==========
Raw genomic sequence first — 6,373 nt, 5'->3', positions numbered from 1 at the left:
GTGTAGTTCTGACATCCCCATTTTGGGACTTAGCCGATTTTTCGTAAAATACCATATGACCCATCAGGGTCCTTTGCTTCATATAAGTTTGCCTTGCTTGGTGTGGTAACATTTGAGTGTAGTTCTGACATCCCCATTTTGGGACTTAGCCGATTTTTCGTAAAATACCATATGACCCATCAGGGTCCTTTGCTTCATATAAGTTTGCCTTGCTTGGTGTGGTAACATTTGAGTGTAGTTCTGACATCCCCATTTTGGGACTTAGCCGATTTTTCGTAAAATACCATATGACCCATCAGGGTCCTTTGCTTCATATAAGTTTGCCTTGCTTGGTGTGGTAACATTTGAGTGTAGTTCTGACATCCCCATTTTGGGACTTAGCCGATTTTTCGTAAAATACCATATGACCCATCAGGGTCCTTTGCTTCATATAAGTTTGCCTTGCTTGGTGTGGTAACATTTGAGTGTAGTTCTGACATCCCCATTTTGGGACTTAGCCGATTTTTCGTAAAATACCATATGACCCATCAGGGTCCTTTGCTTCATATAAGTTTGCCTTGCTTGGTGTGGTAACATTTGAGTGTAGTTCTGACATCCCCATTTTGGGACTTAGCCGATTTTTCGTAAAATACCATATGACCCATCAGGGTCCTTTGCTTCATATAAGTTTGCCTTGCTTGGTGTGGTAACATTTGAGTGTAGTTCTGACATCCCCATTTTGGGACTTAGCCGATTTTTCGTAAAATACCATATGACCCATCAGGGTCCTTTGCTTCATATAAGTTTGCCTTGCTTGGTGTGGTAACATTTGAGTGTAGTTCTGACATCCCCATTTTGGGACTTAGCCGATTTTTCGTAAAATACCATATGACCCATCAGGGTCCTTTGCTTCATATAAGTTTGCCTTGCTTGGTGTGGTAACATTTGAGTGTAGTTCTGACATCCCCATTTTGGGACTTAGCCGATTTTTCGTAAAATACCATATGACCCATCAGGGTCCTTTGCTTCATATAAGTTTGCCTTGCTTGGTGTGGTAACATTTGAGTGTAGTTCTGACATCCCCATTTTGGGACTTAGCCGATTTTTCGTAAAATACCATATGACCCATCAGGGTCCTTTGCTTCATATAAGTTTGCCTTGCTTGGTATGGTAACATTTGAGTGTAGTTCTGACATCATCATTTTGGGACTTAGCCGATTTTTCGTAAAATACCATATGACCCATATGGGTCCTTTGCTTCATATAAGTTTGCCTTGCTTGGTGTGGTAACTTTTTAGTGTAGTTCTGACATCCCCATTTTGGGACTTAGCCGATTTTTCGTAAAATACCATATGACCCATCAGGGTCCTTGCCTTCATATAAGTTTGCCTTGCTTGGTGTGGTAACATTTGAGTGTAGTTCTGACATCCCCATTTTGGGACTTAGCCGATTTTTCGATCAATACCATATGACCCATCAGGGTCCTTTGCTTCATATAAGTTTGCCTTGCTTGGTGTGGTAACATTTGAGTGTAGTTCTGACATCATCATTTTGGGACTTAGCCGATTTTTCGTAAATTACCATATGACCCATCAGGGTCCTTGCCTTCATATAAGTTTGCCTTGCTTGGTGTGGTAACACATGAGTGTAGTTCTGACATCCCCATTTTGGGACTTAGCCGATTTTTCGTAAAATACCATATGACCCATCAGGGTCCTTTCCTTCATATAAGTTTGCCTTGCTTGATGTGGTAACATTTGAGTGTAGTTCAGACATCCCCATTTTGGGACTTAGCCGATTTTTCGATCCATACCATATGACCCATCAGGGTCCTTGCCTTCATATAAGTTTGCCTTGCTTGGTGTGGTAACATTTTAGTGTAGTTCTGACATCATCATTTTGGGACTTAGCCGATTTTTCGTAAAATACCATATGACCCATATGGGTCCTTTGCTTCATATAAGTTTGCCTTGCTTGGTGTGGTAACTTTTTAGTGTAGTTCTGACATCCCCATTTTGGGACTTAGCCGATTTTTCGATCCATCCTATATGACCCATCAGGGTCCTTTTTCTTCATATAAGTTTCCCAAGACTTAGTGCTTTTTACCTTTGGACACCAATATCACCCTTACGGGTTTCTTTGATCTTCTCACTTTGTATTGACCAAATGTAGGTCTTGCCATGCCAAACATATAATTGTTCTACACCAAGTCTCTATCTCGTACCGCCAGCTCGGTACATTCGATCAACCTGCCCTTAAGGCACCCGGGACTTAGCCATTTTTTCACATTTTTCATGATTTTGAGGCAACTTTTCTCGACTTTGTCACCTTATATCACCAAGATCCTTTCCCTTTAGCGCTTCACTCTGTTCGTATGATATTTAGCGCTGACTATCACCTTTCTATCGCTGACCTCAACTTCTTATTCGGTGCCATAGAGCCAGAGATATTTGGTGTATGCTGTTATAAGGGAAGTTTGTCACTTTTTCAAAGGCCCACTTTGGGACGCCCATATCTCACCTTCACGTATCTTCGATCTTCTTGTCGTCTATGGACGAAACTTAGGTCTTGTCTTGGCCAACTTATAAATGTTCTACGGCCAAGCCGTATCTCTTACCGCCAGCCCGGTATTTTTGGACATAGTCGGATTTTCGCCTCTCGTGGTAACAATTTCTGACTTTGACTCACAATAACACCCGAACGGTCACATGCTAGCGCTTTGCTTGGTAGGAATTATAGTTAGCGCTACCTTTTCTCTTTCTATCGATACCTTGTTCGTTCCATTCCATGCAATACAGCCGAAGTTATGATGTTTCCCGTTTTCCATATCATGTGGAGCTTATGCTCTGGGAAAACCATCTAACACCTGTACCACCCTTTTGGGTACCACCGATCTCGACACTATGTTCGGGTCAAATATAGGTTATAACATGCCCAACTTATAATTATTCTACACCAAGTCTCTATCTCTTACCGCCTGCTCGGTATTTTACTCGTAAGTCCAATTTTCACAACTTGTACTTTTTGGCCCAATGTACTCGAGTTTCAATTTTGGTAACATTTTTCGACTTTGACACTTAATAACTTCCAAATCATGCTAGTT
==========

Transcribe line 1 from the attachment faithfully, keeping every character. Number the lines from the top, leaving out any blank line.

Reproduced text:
Raw genomic sequence first — 6,373 nt, 5'->3', positions numbered from 1 at the left: